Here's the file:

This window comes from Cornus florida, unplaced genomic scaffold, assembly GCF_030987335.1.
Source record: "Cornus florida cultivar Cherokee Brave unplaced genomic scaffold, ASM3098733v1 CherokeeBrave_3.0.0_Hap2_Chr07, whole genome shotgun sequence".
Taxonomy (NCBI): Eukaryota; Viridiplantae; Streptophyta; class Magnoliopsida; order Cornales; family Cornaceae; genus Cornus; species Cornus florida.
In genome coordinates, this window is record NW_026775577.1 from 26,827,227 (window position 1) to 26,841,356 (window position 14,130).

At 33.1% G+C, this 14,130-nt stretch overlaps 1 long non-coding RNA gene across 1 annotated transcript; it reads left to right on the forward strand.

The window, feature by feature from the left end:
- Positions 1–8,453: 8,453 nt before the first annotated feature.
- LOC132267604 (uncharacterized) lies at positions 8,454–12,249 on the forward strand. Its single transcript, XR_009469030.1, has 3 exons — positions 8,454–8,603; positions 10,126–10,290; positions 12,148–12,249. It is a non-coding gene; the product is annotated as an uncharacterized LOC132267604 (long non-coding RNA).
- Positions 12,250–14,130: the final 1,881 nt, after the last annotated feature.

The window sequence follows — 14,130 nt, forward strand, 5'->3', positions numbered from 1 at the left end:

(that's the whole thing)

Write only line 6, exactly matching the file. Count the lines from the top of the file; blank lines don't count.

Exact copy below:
The window, feature by feature from the left end: